I was given until the 30th to hand it in. It took all of 15 mins to gather the information. I put it in an envelope and hand-delivered it to the address myself yesterday. I’m still kind of frustrated, though.

I wonder why there aren’t any economic pressures keeping this sort of thing from happening. I mean, if a normal, private, for-profit business was run with this sort of efficiency, it would never survive.


My entire thesis so far could fit on a single 3.5″ floppy diskette.

That includes the final PDF, all the .tex files used to generate it, my bibliography, my style files, and a few PDFs of important articles that I make reference to.

I’m kind of tempted now to try to find a floppy diskette and an old computer and see if I can write my thesis onto it, just for the retro appeal.

LaTeX, BibTeX and ibidem

Apparently, having been trained in the philosophical tradition, I’m unused to citing sources. My supervisor says that a typical attitude for a philosopher to take toward sources is that if your bibliography has 6 citations, that’s 5 too many. So, on the advice of my supervisor, I have been trying to include more references to published sources in my thesis. As he puts it, “think less; read more.”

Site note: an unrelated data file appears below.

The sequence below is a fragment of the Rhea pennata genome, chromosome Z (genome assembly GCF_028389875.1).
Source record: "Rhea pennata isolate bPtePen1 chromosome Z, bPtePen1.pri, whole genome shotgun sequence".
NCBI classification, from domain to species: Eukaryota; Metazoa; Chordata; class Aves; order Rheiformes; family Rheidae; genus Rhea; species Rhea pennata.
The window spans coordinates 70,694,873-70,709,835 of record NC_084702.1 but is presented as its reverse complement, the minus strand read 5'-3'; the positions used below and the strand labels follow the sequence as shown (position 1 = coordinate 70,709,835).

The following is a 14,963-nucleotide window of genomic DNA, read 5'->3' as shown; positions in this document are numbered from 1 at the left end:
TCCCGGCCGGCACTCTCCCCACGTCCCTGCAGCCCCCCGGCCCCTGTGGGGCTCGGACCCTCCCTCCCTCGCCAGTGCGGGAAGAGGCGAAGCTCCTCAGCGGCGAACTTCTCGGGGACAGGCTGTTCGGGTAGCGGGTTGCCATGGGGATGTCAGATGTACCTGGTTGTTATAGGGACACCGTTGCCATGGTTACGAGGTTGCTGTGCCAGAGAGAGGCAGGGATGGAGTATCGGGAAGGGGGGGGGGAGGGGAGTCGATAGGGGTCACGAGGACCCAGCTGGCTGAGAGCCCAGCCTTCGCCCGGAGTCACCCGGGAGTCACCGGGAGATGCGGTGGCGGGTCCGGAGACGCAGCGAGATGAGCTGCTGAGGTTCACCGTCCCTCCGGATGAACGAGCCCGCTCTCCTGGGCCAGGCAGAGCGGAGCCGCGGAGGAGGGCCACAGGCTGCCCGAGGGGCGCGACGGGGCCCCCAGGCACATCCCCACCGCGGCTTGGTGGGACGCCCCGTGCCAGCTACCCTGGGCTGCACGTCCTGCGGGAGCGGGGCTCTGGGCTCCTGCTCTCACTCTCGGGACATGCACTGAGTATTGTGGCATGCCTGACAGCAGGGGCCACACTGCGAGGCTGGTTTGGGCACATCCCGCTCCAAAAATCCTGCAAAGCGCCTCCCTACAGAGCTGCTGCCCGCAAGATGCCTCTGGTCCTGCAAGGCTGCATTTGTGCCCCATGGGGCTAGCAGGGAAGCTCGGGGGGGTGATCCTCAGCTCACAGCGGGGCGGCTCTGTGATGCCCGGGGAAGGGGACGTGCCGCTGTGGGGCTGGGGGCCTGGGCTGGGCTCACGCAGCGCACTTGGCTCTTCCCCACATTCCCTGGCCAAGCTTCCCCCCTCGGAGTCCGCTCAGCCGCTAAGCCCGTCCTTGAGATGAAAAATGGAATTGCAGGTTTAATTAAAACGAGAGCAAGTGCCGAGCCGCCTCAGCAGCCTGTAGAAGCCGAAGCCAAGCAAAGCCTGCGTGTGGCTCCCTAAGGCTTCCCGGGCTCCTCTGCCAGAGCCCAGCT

Having done that for the last chapter or so (I’m going back later to add lots and lots of citations to the other chapters), I realised that the citations were taking up way too much space on the paper. So, I put them all in footnotes. They still took up a lot of space, and they were hard to read down there.

So, I decided that I should change my citation style, so that when I have multiple citations from the same source, the second, third, etc. citations after the first one would just be “ibid.” (From Latin ibidem, meaning “the same place.”) This would have been a time-consuming and mind-numbing task, going through my entire thesis and picking out all the citations where there’s two or more in a row and replacing all but the first one with “ibid.

Fortunately, I use LaTeX and BibTeX (and OS X front-ends called TeXShop and BibDesk) for writing my thesis and citation management.

I found a great package, called inlinebib that does just that. It actually took a bit of digging to find a bibliography style package for LaTeX that worked the way I wanted it to, with ibidem and all. But once I found it, all I had to do was put inlinebib.bst and inlinebib.sty in my project folder, then write \usepackage{inlinebib} in my document preamble, and it worked just fine!

Backing up, backing up, backing up, backing up

What do you use for backing up your computer files? I’ve had a number of close calls in my academic career, and so I compulsively back everything up. Here’s how I do it: